Good morning. Here's my take on some of the stories driving the debate in politics, finance and social issues across Asia today:
Bangkok's rising death toll .
"Terrorist acts for political gains." That's how Thai Prime Minister Yingluck Shinawatra described an explosion that killed three people in Bangkok's main shopping district, bringing the death toll from four months of political unrest to 20. Savage acts of violence are the latest wrinkle in Thailand's standoff between Yingluck and anti-government forces. The carnage is scuttling even the frailest of hopes for Thailand's economy: The country grew at the slowest pace in almost two years last quarter as unrest hurt local demand and tourism. Clearly it's time to add the economy to the casualty list.
China to embarrass Japan in Germany.
Germany can't be looking forward to Xi Jinping's visit, not with the Chinese president hoping to exploit his host's postwar record to embarrass his Japanese counterpart. What should be a feather in the German government's cap -- kudos for its thorough efforts to atone for past atrocities -- has become for Xi a cudgel with which to continue beating Shinzo Abe's supposedly unrepentant Japan. Berlin wants no part of this squabble. Not only would Chancellor Angela Merkel rather talk about the future than the past, she has no interest in being goaded into criticizing the Japanese Prime Minister. Let's see if she can get Xi to hold his fire.
The Macau-ization of Asia reaches Japan.
For years now, the Tokyo government and a growing number of national lawmakers have been angling to allow casinos in Japan. What's the holdup, considering pachinko is already one of the nation's largest industries? Casinos would boost tourism and tax revenues as the workforce ages. Legislators have long stymied such efforts, fearing gambling would fuel organized crime and provide little benefit to the broader population. But Sheldon Adelson's plan to invest $10 billion in Japan, projected to be Asia's second-largest casino market, could be game changer. Place your bets!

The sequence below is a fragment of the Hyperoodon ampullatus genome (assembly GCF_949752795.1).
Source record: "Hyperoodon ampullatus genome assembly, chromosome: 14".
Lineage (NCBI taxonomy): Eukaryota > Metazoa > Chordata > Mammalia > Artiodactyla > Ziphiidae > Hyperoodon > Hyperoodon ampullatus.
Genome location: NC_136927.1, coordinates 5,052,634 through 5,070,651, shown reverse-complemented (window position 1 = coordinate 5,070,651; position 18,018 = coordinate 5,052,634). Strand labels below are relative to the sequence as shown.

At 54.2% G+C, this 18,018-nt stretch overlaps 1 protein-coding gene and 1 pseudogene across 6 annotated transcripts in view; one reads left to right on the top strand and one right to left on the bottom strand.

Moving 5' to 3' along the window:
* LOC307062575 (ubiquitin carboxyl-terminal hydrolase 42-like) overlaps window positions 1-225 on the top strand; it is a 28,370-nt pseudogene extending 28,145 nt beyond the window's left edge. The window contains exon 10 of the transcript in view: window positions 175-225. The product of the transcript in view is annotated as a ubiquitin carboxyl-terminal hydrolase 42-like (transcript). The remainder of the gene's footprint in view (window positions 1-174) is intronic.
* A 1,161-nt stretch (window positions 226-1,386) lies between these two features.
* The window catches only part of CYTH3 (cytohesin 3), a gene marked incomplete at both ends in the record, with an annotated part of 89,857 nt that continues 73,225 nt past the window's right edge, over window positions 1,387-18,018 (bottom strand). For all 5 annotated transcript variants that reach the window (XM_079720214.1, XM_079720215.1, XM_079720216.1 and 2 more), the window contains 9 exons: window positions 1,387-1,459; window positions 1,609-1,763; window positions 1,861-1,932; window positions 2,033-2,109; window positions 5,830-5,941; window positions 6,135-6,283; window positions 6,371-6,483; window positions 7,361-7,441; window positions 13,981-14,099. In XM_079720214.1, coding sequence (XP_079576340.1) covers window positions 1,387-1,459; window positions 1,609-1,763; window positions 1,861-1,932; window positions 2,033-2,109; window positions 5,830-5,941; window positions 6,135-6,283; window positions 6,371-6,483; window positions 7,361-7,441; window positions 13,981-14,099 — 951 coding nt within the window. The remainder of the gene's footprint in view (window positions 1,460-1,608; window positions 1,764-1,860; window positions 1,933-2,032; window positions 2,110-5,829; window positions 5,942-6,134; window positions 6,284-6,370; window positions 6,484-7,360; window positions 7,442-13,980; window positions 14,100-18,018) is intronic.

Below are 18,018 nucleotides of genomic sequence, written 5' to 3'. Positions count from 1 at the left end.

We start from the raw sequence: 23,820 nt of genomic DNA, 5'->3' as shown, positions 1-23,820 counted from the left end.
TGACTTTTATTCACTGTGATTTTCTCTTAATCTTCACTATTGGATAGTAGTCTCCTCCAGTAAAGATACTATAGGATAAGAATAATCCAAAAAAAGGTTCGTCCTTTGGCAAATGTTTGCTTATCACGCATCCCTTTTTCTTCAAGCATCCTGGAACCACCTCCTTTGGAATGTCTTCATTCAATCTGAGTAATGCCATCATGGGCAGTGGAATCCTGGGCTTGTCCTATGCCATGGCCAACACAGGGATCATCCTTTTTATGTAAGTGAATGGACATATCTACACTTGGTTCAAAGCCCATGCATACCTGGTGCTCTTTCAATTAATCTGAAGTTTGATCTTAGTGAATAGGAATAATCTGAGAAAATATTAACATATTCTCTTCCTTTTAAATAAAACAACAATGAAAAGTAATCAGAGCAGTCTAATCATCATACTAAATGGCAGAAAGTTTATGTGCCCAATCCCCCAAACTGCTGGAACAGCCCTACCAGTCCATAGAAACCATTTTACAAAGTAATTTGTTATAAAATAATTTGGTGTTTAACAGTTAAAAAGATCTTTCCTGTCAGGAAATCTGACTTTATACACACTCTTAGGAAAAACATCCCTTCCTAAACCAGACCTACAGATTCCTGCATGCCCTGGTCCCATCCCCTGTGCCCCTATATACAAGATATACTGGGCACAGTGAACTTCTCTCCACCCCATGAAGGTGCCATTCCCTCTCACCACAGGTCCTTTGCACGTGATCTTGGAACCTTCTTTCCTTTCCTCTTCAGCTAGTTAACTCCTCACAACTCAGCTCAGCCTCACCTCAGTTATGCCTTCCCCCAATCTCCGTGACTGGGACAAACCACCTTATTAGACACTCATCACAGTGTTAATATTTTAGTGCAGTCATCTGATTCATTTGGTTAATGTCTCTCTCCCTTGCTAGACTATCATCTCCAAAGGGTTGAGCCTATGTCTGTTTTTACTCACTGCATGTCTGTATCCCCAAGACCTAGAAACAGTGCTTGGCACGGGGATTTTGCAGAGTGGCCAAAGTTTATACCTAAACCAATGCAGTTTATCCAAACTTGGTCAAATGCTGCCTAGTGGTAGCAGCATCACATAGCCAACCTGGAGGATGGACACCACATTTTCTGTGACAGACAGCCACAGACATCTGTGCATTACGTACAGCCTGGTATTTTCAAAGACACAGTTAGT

U.S.-Korea war games begin.
Oh, to be a fly on the wall in Pyongyang as Kim Jong Un watches Washington and Seoul carry out their annual military exercises. The joint maneuvers come almost one year to the day after Kim threatened to fire nuclear missiles to retaliate against the last set of war games. Given that Kim recently signed off on some family reunions between North and South, perhaps he'll take this year's exercises more in stride. Then again, who really knows what's in that guy's head?
Future of Kim Yuna Inc.
South Korean figuring skating sensation Kim Yuna got robbed in Sochi, where sports observers cried foul over her loss to a Russian competitor. Will coming home with silver rather than gold crimp Kim's earning potential? Doubtful, given the ubiquity of the 23-year-old, who's become an industry all her own. In case you missed it, this Atlantic piece explores the financial trajectory of a woman Forbes says netted $14 million last year. Bottom line, there's not a dull blade in her future.
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Willie Pesek at email@example.com